Monday, September 12, 2011

Line Up for Murder by Marian Babson

I liked this book but there's something important you should know: it's not a murder mystery. It's only barely a mystery. I didn't mind, but some people might.

Dorrie Witson considers herself an expert queuer, so when the London department store Bonnard's holds a special sale to celebrate its 100th anniversary, Dorrie is third in line a week before the store reopens. Behind her are a mysterious young woman and her sullen boyfriend. As the days drag on and Dorrie gets to know her fellow queuers, she senses something strange is going on with the woman--and possibly with Bonnard's itself.

About a third of the way into this book, I caught myself wishing that there wouldn't be a stupid murder to mess up the cozy enjoyment of reading about these people waiting for a big sale. Lucky for me, there is no murder. Yes, one character has a gun and another character has (possibly) poison, but it's okay. No one dies. (Maybe I should have marked that as a spoiler, but someone does get shot at and someone does swallow the doctored drink, and it's not like I just told you who and what precisely happens.)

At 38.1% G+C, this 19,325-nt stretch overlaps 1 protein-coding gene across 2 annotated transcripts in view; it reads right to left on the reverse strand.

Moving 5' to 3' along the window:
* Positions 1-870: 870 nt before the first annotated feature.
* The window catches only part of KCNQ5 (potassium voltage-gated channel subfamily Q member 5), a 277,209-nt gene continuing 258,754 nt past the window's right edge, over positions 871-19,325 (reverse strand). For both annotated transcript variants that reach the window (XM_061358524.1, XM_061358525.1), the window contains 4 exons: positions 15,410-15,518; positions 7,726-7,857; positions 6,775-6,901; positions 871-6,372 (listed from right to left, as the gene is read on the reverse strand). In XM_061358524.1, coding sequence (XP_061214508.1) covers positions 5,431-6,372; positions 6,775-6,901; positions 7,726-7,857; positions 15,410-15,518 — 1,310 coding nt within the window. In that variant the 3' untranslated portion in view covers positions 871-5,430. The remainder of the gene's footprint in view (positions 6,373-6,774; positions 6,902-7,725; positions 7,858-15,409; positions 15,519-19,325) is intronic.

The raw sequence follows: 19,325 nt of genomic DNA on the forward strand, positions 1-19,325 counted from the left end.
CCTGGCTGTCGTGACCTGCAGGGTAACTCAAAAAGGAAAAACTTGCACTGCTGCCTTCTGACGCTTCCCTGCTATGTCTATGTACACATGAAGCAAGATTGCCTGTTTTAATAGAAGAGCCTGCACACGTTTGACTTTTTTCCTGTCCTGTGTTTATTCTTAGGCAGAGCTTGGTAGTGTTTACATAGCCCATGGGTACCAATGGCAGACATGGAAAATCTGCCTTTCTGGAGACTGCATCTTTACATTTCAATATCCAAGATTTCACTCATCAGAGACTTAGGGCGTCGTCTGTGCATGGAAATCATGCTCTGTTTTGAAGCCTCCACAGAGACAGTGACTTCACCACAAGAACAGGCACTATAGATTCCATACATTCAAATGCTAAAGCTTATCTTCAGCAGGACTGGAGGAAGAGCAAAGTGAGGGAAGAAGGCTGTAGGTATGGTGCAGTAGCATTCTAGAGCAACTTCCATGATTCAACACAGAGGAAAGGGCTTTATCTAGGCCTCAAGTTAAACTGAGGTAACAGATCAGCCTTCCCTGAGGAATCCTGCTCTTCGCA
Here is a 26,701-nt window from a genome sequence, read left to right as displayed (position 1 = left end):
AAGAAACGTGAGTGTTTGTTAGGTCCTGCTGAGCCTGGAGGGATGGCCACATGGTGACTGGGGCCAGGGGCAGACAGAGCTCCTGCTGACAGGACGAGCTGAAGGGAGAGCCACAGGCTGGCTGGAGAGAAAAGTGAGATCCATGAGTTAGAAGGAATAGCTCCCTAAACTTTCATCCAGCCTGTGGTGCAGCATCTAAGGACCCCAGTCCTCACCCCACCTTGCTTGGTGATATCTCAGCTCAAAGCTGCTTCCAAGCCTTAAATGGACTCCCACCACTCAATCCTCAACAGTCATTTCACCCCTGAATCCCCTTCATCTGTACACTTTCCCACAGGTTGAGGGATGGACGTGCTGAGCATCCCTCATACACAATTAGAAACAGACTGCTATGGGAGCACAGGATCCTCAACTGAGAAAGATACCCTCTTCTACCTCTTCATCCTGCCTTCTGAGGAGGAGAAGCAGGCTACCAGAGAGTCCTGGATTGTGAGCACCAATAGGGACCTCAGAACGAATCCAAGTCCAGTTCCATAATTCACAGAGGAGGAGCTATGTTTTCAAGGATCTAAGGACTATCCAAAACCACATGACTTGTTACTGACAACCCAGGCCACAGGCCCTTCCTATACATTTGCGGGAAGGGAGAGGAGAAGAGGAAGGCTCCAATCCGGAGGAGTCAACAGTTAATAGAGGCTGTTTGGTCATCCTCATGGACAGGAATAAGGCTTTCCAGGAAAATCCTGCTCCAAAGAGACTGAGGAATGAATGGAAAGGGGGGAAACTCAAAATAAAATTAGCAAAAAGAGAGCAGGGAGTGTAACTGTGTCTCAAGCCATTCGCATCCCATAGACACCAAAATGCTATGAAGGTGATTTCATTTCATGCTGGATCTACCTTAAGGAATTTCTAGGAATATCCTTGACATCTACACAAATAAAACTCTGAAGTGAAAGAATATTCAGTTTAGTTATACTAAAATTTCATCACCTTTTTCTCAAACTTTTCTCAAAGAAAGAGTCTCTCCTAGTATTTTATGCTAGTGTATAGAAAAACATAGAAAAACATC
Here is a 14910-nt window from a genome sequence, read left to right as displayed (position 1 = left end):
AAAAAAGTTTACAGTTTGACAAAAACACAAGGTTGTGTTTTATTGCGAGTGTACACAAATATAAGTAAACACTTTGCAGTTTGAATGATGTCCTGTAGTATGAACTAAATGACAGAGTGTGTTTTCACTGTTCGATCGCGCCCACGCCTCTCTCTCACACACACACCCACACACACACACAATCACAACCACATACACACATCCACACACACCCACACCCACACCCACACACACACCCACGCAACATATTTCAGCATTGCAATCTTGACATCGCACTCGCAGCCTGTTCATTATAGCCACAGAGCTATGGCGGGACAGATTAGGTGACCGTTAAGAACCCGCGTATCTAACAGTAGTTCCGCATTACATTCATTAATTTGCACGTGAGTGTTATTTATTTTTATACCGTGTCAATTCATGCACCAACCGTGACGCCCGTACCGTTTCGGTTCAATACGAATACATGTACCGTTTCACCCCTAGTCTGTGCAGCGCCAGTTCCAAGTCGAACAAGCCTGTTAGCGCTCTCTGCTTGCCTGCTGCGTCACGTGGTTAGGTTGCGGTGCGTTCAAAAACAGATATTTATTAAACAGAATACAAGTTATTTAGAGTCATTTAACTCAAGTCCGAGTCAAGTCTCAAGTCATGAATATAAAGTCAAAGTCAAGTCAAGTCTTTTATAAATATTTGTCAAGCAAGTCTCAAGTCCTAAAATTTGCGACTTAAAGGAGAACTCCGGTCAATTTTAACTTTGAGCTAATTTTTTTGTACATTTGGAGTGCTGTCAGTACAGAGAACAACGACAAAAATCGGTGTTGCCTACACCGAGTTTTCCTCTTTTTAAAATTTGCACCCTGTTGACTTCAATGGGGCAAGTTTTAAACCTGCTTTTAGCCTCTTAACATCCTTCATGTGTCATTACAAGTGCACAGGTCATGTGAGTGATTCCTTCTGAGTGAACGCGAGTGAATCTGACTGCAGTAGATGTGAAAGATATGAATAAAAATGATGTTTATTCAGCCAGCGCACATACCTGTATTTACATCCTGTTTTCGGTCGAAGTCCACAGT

The plot is shallow and not really a mystery. It was just what I was looking for, though. I did have a problem with the racist overtones in Dorrie's (and other characters') dislike of two foreign characters. The book was first published in 1980, which is plenty recent enough for authors to be more sensitive when it comes to issues of race.

But except for that, and the weird non-mystery-ness of this mystery, it's a fun little book.

Powell's link (used book)

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